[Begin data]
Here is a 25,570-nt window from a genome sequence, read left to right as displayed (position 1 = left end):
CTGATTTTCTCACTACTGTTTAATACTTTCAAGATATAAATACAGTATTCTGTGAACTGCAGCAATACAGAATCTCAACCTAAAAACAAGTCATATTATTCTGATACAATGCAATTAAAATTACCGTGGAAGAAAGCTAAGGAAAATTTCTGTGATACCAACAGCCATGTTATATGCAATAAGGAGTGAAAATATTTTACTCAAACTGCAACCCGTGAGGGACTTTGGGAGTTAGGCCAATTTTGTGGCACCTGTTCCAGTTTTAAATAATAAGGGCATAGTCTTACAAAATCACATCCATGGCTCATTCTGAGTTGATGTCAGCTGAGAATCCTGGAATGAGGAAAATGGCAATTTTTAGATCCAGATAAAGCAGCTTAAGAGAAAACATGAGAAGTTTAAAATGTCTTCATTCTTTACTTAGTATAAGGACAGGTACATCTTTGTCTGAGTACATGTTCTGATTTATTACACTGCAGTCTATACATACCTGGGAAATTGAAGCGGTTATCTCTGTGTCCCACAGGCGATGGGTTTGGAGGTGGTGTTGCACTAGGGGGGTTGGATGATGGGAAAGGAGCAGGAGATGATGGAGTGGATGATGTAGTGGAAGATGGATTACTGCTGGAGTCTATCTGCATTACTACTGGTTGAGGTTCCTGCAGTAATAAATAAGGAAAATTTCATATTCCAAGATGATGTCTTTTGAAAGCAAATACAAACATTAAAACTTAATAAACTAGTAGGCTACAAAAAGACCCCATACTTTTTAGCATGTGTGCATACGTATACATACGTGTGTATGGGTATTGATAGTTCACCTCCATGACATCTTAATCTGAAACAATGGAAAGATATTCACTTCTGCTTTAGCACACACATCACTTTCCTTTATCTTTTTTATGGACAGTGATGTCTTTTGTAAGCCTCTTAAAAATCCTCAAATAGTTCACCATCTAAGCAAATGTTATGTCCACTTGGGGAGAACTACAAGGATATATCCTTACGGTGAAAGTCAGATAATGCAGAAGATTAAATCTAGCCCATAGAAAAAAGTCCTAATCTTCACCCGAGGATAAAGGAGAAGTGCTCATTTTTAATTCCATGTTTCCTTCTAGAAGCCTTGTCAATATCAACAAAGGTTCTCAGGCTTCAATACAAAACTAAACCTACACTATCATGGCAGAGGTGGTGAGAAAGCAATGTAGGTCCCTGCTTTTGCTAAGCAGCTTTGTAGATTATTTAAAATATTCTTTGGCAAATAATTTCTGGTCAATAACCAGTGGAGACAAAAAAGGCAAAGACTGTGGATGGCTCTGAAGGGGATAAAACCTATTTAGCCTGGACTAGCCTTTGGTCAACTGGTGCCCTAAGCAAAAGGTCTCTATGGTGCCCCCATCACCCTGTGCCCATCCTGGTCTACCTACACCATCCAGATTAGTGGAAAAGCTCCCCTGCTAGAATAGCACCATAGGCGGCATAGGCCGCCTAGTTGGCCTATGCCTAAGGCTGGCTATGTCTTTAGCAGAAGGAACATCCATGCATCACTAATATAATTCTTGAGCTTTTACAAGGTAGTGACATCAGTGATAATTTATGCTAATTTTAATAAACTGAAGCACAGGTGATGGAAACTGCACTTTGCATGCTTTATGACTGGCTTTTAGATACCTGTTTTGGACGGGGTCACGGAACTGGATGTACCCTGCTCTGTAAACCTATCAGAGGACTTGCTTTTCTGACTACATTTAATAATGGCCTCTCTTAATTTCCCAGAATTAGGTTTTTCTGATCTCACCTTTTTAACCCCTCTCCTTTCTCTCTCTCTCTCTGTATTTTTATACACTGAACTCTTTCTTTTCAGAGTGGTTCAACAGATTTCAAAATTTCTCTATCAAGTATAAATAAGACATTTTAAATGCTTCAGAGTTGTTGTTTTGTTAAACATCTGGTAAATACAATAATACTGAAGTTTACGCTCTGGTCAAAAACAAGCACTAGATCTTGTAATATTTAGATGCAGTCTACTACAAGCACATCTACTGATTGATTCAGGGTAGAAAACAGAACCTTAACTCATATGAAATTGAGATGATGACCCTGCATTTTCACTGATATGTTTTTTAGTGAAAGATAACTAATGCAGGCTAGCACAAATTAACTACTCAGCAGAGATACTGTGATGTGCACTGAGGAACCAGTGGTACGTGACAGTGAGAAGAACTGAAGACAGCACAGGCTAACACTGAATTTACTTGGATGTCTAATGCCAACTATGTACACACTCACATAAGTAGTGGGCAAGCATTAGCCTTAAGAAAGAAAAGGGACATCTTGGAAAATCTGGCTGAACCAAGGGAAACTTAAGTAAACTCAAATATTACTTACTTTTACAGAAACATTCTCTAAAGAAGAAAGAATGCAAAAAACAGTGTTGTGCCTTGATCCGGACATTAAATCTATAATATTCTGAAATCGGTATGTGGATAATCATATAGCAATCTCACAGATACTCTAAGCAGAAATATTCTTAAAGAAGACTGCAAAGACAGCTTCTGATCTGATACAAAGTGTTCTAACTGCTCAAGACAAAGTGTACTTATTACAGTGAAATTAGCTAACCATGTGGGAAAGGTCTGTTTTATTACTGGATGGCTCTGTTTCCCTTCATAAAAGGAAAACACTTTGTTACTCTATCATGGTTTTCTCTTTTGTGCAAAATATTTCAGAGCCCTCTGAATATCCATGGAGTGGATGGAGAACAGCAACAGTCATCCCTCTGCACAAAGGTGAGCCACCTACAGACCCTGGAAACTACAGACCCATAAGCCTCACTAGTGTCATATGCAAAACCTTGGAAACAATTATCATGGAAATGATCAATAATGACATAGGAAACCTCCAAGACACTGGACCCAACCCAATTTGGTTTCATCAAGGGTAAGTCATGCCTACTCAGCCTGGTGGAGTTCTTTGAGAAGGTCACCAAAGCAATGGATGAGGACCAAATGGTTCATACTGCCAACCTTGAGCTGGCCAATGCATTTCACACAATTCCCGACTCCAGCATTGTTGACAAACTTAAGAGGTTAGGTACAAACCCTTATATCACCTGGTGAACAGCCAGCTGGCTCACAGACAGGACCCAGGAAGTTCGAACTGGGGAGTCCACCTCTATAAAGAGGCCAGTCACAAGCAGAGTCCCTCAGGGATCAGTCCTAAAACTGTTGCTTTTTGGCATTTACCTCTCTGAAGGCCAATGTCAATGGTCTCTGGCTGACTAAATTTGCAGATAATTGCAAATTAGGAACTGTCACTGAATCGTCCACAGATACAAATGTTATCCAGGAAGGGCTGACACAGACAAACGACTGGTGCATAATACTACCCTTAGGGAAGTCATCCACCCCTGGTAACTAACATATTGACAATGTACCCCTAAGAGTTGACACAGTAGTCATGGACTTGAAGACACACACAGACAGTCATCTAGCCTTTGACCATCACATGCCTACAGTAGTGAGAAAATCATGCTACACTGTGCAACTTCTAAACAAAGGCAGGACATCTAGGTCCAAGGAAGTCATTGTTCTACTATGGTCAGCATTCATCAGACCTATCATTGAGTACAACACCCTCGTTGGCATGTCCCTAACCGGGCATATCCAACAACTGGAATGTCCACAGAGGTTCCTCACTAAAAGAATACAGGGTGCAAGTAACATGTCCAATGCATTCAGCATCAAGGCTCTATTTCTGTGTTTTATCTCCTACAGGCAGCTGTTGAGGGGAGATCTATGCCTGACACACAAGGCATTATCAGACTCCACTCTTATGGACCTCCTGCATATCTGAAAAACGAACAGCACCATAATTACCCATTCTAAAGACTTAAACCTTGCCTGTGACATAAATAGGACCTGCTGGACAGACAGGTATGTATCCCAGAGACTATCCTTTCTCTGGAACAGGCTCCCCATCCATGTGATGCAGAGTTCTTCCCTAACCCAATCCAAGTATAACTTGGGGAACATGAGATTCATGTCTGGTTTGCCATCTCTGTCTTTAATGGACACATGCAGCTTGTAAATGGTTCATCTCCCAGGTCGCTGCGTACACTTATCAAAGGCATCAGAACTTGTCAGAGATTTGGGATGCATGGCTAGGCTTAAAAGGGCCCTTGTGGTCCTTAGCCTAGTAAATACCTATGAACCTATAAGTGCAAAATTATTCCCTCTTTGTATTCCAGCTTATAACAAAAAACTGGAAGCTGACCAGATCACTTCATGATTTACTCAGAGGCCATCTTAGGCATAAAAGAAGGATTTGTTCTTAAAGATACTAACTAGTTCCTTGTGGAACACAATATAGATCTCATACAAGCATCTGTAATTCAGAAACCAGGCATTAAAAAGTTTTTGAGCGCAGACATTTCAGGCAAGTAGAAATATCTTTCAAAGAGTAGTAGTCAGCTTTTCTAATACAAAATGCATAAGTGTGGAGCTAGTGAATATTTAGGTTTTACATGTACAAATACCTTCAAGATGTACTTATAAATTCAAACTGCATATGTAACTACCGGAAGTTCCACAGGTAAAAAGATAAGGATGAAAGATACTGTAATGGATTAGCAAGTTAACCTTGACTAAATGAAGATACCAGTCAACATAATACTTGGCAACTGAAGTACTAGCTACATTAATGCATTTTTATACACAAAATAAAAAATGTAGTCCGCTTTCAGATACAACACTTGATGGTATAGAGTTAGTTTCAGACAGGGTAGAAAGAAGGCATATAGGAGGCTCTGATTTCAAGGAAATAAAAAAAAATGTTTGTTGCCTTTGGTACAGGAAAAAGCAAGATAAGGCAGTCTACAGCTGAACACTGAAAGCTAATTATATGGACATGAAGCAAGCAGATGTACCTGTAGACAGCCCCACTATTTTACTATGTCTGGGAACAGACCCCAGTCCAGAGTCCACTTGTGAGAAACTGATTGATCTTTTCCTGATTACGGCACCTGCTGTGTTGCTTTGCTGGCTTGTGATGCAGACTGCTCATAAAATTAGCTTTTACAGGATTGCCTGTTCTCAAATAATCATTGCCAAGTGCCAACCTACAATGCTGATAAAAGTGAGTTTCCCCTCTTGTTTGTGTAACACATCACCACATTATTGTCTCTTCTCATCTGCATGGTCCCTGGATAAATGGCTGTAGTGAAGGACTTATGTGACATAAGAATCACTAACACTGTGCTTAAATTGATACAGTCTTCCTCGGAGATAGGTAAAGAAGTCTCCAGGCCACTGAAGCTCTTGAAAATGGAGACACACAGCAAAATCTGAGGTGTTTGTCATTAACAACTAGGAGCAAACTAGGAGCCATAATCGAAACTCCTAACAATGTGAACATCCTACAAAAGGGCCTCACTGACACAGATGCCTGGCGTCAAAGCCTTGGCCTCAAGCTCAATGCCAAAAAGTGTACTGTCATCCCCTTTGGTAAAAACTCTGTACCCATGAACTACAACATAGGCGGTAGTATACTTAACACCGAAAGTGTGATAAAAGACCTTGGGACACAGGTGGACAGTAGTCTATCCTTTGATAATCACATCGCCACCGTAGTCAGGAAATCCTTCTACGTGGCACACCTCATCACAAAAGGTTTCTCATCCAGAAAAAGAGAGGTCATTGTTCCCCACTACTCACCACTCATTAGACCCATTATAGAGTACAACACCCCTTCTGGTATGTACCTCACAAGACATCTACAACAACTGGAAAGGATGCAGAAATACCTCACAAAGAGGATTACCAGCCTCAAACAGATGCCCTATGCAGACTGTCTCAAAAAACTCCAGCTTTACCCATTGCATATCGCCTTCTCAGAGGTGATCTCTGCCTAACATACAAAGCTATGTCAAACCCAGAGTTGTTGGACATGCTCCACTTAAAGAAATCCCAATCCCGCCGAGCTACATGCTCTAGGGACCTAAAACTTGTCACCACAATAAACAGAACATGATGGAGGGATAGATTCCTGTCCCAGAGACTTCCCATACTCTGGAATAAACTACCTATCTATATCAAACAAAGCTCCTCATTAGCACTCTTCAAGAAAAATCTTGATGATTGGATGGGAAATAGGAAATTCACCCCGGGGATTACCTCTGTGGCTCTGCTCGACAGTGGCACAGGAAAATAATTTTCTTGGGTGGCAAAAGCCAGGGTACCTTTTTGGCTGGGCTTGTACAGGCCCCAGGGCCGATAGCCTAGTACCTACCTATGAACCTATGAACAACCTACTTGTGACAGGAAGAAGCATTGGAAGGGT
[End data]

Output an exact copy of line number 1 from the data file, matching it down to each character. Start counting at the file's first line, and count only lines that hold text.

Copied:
Here is a 25,570-nt window from a genome sequence, read left to right as displayed (position 1 = left end):